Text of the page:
- Scare Tactic: This is exactly what it sounds like. It is an attempt to care someone into believing something. Again, this could be a fun one to explain. If you watch our videos below, we came up with “Cellular Assault” and added some motion graphics and sound distortions to “scare” the general public about becoming a victim of “Cellular Assault.”
- Hasty Conclusions: This is also known as overgeneralizing. We are coming to hasty conclusions when we make generalizations from evidence that is merely anecdotal. If you live near or work with any Muslims, you likely know that there is a difference between a Muslim and the fanatical Muslims that do horrible things. We are lucky to know some Turkish Muslims here in San Diego and they are some of the most big-hearted, compassionate people we’ve met.
- Group Think: In this fallacy our loyalty to a group affects our judgement. The amusing Parker and Moore example is “Why is it the refs always call too many fouls on our team?” There are of course, more dangerous examples of the Group Think Fallacy.
- Red Herring: The Red Herring Fallacy is also known as “attention span” fallacy, since it seems to work best on those who are unable to stay focused on an issue when they are tempted by distractions. The red herring is something that gets us off track. We chase that herrring and lose site of what we were talking about in the first place. If we are talking about OWS and someone points out that “I bet that protestor bought a tent that is made in China” we may now start arguing about tent manufacturing and get entirely off of the real issue. Additionally, when someone answers an entirely different question than the one she/he was asked, we are witnessing the Red Herring Fallacy. Another word for this one is smokescreen.
- Wishful Thinking: We are committing this fallacy when we put more trust in what we want to be true than in what we have sufficient evidence for.
- “Argument” from Popularity: Everybody’s doing it (…therefore it must be true, right, etc).
- Post Hoc: These fallacies are applications of simple-minded examples of cause and effect. It rained just as I took my sneakers off and you said my socks were stinky, therefore, stinky feet causes rain.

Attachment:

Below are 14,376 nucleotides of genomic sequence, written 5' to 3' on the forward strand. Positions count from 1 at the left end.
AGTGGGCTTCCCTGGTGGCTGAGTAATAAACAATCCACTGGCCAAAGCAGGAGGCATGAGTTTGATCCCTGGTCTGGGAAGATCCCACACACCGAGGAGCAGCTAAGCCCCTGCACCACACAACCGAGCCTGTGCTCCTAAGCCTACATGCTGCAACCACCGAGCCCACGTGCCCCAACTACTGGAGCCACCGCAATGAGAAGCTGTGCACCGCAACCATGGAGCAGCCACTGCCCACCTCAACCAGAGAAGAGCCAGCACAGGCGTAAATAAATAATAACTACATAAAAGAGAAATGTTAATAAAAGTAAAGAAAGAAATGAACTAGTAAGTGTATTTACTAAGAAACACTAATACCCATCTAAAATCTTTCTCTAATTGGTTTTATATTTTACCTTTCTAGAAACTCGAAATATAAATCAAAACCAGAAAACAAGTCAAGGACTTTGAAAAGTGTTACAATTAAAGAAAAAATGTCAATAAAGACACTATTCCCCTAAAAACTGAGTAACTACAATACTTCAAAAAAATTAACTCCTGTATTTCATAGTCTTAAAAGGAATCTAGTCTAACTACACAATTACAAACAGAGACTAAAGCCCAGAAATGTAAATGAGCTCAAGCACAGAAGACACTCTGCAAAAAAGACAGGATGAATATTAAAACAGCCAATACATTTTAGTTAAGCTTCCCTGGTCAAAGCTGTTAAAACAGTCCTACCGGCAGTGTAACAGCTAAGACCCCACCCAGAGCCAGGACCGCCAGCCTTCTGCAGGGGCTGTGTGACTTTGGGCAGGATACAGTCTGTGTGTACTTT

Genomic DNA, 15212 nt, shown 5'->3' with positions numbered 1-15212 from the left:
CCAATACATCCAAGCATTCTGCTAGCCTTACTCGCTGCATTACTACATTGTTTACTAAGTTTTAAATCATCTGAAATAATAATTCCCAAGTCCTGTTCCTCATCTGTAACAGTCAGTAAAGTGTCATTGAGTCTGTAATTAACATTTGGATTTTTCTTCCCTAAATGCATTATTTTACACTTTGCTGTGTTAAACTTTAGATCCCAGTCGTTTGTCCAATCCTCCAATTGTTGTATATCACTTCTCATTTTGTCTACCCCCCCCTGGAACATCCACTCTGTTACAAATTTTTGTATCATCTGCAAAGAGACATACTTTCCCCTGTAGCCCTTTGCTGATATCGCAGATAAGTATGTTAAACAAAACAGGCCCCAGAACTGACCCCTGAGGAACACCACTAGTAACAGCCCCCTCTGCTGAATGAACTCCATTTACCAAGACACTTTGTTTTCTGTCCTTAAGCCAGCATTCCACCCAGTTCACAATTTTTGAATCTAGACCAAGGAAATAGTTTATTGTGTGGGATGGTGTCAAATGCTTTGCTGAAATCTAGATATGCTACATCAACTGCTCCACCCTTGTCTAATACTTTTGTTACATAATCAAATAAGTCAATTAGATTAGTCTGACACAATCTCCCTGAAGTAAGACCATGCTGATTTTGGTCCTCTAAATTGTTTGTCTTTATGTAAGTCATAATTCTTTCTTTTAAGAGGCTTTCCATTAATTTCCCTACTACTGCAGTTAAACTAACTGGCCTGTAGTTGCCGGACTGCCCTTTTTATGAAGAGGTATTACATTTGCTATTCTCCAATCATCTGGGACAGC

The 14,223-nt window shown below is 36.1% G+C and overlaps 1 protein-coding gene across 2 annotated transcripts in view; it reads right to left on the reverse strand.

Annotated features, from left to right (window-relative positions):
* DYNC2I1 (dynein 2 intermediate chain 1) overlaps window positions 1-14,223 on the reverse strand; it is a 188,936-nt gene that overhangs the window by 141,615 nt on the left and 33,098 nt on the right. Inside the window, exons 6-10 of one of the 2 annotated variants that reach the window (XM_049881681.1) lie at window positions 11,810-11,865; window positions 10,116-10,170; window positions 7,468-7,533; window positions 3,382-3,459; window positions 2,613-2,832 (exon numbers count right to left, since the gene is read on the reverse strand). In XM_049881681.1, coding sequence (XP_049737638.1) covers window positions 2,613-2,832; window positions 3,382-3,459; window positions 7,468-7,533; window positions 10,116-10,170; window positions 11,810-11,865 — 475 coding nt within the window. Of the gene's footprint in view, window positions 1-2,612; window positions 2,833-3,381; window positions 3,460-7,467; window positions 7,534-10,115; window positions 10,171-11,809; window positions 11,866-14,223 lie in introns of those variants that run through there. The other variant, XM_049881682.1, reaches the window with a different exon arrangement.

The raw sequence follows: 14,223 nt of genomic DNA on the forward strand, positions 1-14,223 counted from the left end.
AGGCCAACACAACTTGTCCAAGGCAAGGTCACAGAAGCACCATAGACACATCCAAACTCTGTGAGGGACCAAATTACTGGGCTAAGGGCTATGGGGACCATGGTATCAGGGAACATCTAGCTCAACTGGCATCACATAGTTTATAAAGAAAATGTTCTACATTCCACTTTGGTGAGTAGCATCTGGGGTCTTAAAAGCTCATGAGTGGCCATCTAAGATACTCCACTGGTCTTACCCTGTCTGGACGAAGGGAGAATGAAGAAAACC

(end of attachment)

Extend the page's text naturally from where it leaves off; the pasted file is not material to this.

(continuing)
Videos from the Test Run of “April Fool’s News”
This is the production team’s “great” idea for the April 1st newscast:
This clip (below) represents the “actual” events. Watch this with your kids.. it’s quick and straightforward.
The clip below represents the “edited” footage: Watch this with your kids and see what they think! What was done here to twist the story?
This is the “actual interview” with George. Note that the reporter asks what we call a LOADED QUESTION which illegitimately suggests something through the very existence of the question.
Below is the “edited version” of George’s interview. Wow, this was “aired” out of order huh? And notice that George said a lot in the interview, but most of it ended up on the editing room floor.
Below is the “real” interview with Chad…
Below is the “edited” interview with Chad. One of the key things to address here is the concept of rhetorical devices and emotive force. Many times rhetoric employs the use of layers of unstated meaning to influence the beliefs and attitudes of others. One way this is accomplished (or attempted to be accomplished) is via the use of powerful and biased emotive force. (It should go without saying that just because you are using or hearing rhetorical devices, the claim does not need to be dismissed. Just watch out for rhetoric devices that are employed as a substitute for logical argument.)
For a deeper dive into #OWS as a teachable moment, check out TeachableMoment.org.